Itâ€™s not just Stellenbosch University that needs to “luister”
The frustration and dissent expressed by the Open Stellenbosch movement areÂ shared by students at NWU-Pukke, but they donâ€™t see change coming any time soon, writes PONTSHO PILANE.
LastÂ week was an eye-opener for many as they watched Luister, a collaborative documentary between the student solidarity movement Open Stellenbosch and media company Contraband Cape Town. The documentary describes experiences of racism at Stellenbosch University and highlights how the Afrikaans language is used to exclude and discriminate against the non-Afrikaans speaking students at the university. But Stellenbosch is not the only South African university that is guilty of these atrocious acts.
Just a few hours after I first watched Luister, a Facebook friend, who is a student at North West University Potchefstroom (NWU-Pukke), posted an update expressing her frustration with the interpreters in two of her courses. In the midst of trying to process the extent of racism at Stellenbosch, I was being confronted with the fact that Stellenbosch is clearly not an anomaly.
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â€œWe wear earpieces; the lecture is given in Afrikaans and [the translator] tries her best to translate into English,â€ she explained.
Out of fear of being singled out for speaking to the media, the NWU-Pukke students I spoke to all asked to remain anonymous. But one thing was clear: they are not happy with the conditions in which they are forced to learn.
Thabang*, who graduated in 2013, told me he found it challenging to learn in lectures conducted in Afrikaans but believes that nothing can be done to change the situation.Â â€œIt was my choice to go to Pukke â€“ nobody forced me. When I applied, I saw it in the prospectus that most of their courses are in Afrikaans and I still chose to study there. What can be done?â€ he said.
After the National Education, Health and Allied Workers’ Union (Nehawu) marched for a revision of NWU-Pukkeâ€™s language policy in 2013, the university defended its choice to conduct the majority of lectures in Afrikaans â€“ without being mindful of the consequences this may have for the black students that make up 60% of NWU students.
Tumi*, a second-year actuarial sciences student, told me that since he started studying at the university, all of his modules have been lectured in Afrikaans. Although he uses the translation services offered by the university, he does not find it helpful.
â€œSometimes the translators donâ€™t know the words and there are constant frequency interruptions. Our notes are translated through Google, and sometimes they donâ€™t make sense. I have resorted to self-study because that is much better for me,â€ he said.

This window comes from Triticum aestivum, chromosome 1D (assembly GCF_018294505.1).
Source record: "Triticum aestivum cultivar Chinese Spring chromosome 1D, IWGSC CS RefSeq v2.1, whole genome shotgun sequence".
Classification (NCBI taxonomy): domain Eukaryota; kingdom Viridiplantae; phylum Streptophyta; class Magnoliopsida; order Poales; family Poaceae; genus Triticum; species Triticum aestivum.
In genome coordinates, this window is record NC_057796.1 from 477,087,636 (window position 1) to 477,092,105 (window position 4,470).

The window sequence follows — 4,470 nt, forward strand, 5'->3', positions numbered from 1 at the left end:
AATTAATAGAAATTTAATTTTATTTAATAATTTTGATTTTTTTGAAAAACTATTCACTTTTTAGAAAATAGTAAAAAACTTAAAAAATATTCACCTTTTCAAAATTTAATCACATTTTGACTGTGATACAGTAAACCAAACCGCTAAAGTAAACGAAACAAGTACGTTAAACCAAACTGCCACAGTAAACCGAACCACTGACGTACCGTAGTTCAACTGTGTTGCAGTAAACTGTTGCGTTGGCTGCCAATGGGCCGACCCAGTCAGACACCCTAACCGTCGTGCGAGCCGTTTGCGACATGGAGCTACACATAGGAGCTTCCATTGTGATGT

The frustration and dissent expressed by the Open Stellenbosch movement are shared by Pukke students, but they donâ€™t see change coming any time soon.
â€œOur SRC [Student Representative Council] Â is mostly Afrikaans, I donâ€™t think this is a concern for them. They are not disadvantaged by the language policy,â€ said one student.
The students I spoke with all seem to have accepted the status quo. Despite their hopelessness, they seem to pin all their hope on their new vice chancellor, Professor Dan Kgwadi, who was appointed in April 2014. Â â€œProfessor Kgwadi is at the forefront of transformation and he is prioritising it. His appointment gives me a little bit of hope,â€ Tumi said.
In a letter penned to NWU students, Kgwadi expresses his commitment to transformation and to making the university a â€œvehicle of social justiceâ€. He also said that structures and traditions that undermine social cohesion and human rights should not be entertained at any of the NWU campuses.
â€œWhat my vision does not support is that tuition in Afrikaans at the Potchefstroom Campus should be curtailed. Or that Afrikaans-speaking students should feel less welcome on the Potchefstroom Campus. This is not my view or intention,â€ Professor Kgwadi writes.
Student movements such as Open Stellenbosch, Rhodes Must Fall and Transform Wits have forced South Africaâ€™s higher learning institutions to confront institutional racism on their campuses. The militant and unapologetic stance that these movements have taken are at the forefront of the agenda to decolonise academia.
My question is, who is joining hands with students at Pukke who already seem to have given up a battle that is yet to be fought?
Pontsho is our Jo’burg reporter. Got a story idea or want to get in touch? Follow herÂ on Twitter.